Normandy campaign

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Normandy campaign,

June to Aug., 1944, in World War II. The Allied invasion of the European continent through Normandy began about 12:15 AM on June 6, 1944 (D-day). The plan, known as Operation Overlord, had been prepared since 1943; supreme command over its execution was entrusted to Gen. Dwight D. Eisenhower. In May, 1944, tactical bombing was begun in order to destroy German communications in N France. Just after midnight on June 6, British and American airborne forces landed behind the German coastal fortifications known as the Atlantic Wall. They were followed after daybreak by the seaborne troops of the U.S. 1st Army and British 2d Army. Field Marshal B. L. Montgomery was in command of the Allied land forces. Some 4,000 transports, 800 warships, and innumerable small craft, under Admiral Sir B. H. Ramsay, supported the invasion, and more than 11,000 aircraft, under Air Chief Marshal Sir Trafford Leigh-Mallory, formed a protective umbrella. While naval guns and Allied bombers assaulted the beach fortifications, the men swarmed ashore. At the base of the Cotentin peninsula the U.S. forces established two beachheads—Utah Beach, W of the Vire River, and Omaha Beach, E of the Vire, the scene of the fiercest fighting. British troops, who had landed near Bayeux on three beaches called Gold, Juno, and Sword, advanced quickly but were stopped before Caen. On June 12 the fusion of the Allied beachheads was complete. The German commander, Field Marshal Gerd von Rundstedt, found that Allied air strength prevented use of his reserves. U.S. forces under Gen. Omar N. Bradley cut off the Cotentin peninsula (June 18), and Cherbourg surrendered on June 27. The Americans then swung south. After difficult fighting in easily defendable "hedgerow" country they captured (July 18) the vital communications center of Saint-Lô, cutting off the German force under Field Marshal Erwin Rommel. The U.S. 3d Army under Gen. George S. Patton was thrown into the battle and broke through the German left flank at Avranches. Patton raced into Brittany and S to the Loire, swinging east to outflank Paris. A German attempt to cut the U.S. forces in two at Avranches was foiled (Aug. 7–11). The British had taken Caen on July 9, but they were again halted by a massive German tank concentration. They resumed their offensive in August and captured Falaise on Aug. 16. Between them and the U.S. forces driving north from Argentan the major part of the German 7th Army was caught in the "Falaise pocket" and was wiped out by Aug. 23, opening the way for the Allies to overrun N France.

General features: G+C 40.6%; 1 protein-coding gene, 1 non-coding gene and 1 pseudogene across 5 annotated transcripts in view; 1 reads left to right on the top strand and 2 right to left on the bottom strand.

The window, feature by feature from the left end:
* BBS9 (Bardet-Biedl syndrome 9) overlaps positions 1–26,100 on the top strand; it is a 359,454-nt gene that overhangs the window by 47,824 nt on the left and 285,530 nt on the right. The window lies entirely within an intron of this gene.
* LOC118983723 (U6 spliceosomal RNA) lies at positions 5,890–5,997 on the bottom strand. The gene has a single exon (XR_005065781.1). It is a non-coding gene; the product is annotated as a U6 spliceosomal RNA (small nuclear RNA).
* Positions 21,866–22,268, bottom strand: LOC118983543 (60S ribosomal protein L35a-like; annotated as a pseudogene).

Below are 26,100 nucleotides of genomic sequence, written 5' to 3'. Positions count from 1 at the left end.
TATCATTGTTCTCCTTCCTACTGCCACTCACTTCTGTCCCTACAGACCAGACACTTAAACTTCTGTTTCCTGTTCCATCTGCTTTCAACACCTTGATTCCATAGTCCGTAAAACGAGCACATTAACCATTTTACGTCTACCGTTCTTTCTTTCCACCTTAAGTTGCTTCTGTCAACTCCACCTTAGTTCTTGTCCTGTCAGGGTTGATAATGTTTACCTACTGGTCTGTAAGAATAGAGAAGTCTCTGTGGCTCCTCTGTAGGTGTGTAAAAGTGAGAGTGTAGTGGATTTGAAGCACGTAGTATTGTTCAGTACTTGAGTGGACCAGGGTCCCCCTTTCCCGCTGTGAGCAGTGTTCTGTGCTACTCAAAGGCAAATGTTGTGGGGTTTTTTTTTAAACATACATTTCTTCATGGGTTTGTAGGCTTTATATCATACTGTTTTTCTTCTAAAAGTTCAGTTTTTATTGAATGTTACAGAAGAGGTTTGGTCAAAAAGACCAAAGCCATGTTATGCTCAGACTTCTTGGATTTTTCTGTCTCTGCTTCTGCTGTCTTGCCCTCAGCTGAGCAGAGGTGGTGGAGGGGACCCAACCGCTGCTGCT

See G. A. Harrison, Cross Channel Attack (1951); C. Ryan, The Longest Day (1959, repr. 1967); A. McKee, Last Round against Rommel (1964); A. A. Mitchie, The Invasion of Europe (1964); Army Times Ed., D-day, the Greatest Invasion (1969); S. E. Ambrose, D-day, June 6, 1944 (1994); R. J. Drez, Voices of D-day (1994); R. Miller, Nothing Less than Victory (1994); T. A. Wilson, D-day 1944 (1994); A. Beevor, D-day: The Battle for Normandy (2009).

References in periodicals archive ?
Caption: Harry Hardy (left) and Bob Spooner, two veteran Typhoon pilots, each 95 years old, travelled to Beny-sur-Mer for commemorative ceremonies marking the anniversary of Operation OVERLORD and the beginning of the Normandy campaign.
He also points out that he wanted to know how the Germans could have taken such crushing blows in the Normandy Campaign but still have been able to challenge the subsequent Allied drive to the heart of the Third Reich.
Readers familiar with the events of the Normandy campaign will find a familiar story well told.
Now, I have no problem with remembering the sacrifices of the Normandy campaign, but it seems to be at the exclusion of everything else.
The costly Normandy campaign, however, set the stage for the launching of Operation COBRA, a concentrated armored dash across France conceived by General Omar Bradley and executed by, among others, General George S.
Retired long-distance lorry driver Mr Lee, who was a Royal Marine during the Normandy campaign and is a former member of the Royal Fleet reserve, said today he was finding the travel exhausting.
Cash left in the branch's bank account will be donated to the North Wales air ambulance by the daughter of a soldier killed in the Normandy campaign.
The Big Red One at D-Day, 6 June 1944: Recollections of the Normandy Campaign and Beyond.
Unfortunately their works have not been the basis for a more profound and focused analysis of the Normandy campaign in film and contemporary writings.
In Chapter ten, for example, we meet Lieutenant John Gorman, a troop commander in the 2nd Irish Guards: during the Normandy campaign of 1944, Lieutenant Gorman won the Military Cross for knocking out a much more powerful German tank--by charging and ramming it with his own.
Representatives from the military and veterans who served in D-Day/Battle of Normandy Campaign were also in attendance.
The unit was awarded battle credits for participation in the Normandy Campaign.